The figures speak for themselves. In mid-December 2023, MITRE’s CVE system identified 37,272 vulnerabilities for 218,983 total records. At the same time, the Zero Day Initiative (ZDI) bug bounty program identified 1,763 vulnerabilities compared to 1,706 at the same time the year before.
“Of the 1,763 vulnerabilities identified by the ZDI program, not all are ‘zero day’, i.e. not all have been exploited by hackers or publicly disclosed,” says Nicolas Villetelle, senior sales engineer at Trend Micro, a company involved in the ZDI program since 2005.
Most of the time, software publishers welcome vulnerabilities identified as part of a “bug bounty” program, and some have even created compensation programs to reward vulnerability researchers. One such company is Google, whose bug bounty program, known as the Vulnerability Reward Program (VRP), helped identify no fewer than 2,900 vulnerabilities in 2022, with a record $12 million (around €11 million) in bounties paid out to researchers.
“Silent patches” water down public disclosure of vulnerabilities
Not all companies react so positively, however. In particular, Trend Micro points out the rise in “silent patching”, a practice that delays or waters down the public disclosure and documentation of vulnerabilities and patches.
At a session at Black Hat USA 2023, Trend Micro Research representatives explained that silent patching has become especially widespread among cloud providers. “Increasingly, companies are no longer assigning a CVE (Common Vulnerabilities and Exposures) identifier for public documentation, instead issuing patches privately…the lack of transparency or version numbers for cloud services obstructs risk assessment and deprives market players of valuable information to improve the overall security of the ecosystem,” the cybersecurity specialist said in a statement in August 2023.
Frequent threats rarely followed by legal action
Vulnerability researchers are also facing threats and even lawsuits from companies to whom they make their reports. “This sometimes-hostile environment creates an incentive to discontinue work that is beneficial to everyone. It also drives certain researchers away from the official market, known as the white market, and towards the gray market (where brokers intervene) or even the black market. These two markets, the gray and the black, are also often much more lucrative than the white market,” says Laurent Bernard, public policy analyst at the OECD (Organisation for Economic Co-operation and Development).
“There is a consensus in all communities, whether OECD member states who speak out on the issue, the private sector, publishers, or the hackers themselves, that researchers are under threat. What’s very difficult is that this threat rarely leads to legal action, which would create a precedent. It’s all happening under the radar,” says Laurent Bernard.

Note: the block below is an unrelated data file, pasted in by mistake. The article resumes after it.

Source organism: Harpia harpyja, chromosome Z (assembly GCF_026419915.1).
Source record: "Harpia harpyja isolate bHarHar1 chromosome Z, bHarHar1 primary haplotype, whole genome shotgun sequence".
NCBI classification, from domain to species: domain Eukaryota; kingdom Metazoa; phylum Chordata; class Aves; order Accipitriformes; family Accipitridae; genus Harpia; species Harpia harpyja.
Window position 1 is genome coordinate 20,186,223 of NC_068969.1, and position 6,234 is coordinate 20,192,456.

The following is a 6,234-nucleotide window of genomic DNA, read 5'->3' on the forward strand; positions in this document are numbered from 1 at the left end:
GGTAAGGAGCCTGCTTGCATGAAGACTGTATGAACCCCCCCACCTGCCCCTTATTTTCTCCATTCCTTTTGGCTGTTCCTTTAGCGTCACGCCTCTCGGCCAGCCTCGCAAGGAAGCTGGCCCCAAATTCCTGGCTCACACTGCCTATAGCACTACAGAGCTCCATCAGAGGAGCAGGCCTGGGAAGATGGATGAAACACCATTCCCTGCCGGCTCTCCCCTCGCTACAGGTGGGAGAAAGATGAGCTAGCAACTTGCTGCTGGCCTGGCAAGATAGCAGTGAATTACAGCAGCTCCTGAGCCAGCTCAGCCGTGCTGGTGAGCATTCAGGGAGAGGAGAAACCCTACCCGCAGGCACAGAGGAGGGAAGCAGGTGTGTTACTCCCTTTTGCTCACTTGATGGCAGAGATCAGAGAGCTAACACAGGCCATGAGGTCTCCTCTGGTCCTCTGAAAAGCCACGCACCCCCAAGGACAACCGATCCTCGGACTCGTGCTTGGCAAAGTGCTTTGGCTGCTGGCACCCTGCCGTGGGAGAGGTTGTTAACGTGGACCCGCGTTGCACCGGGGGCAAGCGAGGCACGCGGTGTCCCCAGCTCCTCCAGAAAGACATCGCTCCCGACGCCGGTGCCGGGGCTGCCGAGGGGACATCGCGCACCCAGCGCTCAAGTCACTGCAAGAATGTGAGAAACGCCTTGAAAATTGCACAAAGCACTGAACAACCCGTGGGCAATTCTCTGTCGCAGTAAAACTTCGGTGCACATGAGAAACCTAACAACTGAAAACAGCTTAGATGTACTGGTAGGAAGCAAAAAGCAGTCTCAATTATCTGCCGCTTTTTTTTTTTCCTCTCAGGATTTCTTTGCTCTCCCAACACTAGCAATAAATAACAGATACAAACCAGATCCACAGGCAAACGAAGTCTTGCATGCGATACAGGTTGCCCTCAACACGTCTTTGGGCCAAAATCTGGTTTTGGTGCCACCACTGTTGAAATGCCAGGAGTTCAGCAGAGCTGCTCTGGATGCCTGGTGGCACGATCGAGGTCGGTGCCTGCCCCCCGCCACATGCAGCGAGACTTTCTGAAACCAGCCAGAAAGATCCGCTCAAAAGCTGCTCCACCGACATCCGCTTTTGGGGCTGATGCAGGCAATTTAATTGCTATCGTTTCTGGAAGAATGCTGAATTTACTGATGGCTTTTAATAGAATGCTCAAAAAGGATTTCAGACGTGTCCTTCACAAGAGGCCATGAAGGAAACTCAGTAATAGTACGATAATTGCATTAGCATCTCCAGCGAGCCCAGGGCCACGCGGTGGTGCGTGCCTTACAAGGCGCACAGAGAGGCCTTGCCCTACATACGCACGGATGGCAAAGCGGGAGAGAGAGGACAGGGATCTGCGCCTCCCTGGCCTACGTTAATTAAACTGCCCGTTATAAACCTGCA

Policies must therefore be adopted to ensure that researchers are neither threatened nor prosecuted when they follow best practices. “The problem is defining what best practice is. There currently is no consensus among researchers, companies, or even judges, which we could refer to in a lawsuit or trial. This is a very new, very recent field, in which we nevertheless need to keep moving forward,” says Laurent Bernard.
Moving forward also means working on market dysfunctions. “It may seem obvious that more money can be made when you sell something on the black market, but the question is how we can ensure that this is not the case on the gray market, which is a very complex market that can involve state actors, sometimes for the right reasons and sometimes for the wrong ones,” says Laurent Bernard.
A solution from European institutions?
Can European institutions offer a solution to this complex situation? “I am convinced that European institutions are the key to this equation. We could imagine a European body that would collect vulnerability reports and manage them as ethically as possible. In my view, the solution lies in approaching the problem from the angle of the rule of law. I hope that the European Commission will tackle this issue because governments have their flaws. When it comes to vulnerabilities, they always hide behind national security,” says Guilhem Giraud, an expert in homeland security technologies.
Jérôme Barbier, who is responsible for space, digital and economic issues at the Paris Peace Forum, does not share this view, however. “In early December, the Cyber Resilience Act was agreed in principle by the European Parliament and the Council. The idea of a platform that could list all vulnerabilities and be accessible to all national agencies has been the subject of much debate and has been opposed unanimously by the private sector and Member States, including France, on security grounds.”
A legal gray area that depends on who you deal with
Despite this, things are changing at the European level, according to Noémie Véron, lecturer in public law at the University of Lille. “Since 2019, the Regulation on ENISA (European Union Agency for Cybersecurity) and cybersecurity certification of information and communications technologies requires certain large companies, such as so-called operators of vital importance, to list certain flaws and vulnerabilities,” she says.
Vulnerability researchers are still left in legal limbo, however. “Your protection differs depending on the organization to which you report the vulnerability. If you report it to Anssi, they cannot refer it to the prosecutor’s office. But if the vulnerability researcher reports the vulnerability to the software operator, they could potentially decide to file criminal charges,” says Noémie Véron.
Given the rise of vulnerabilities in IT systems, European coordination is required to impose consistent ethical practices and protect cybersecurity researchers. Only a unified approach can improve global security and offer fair compensation for contributions to cybersecurity.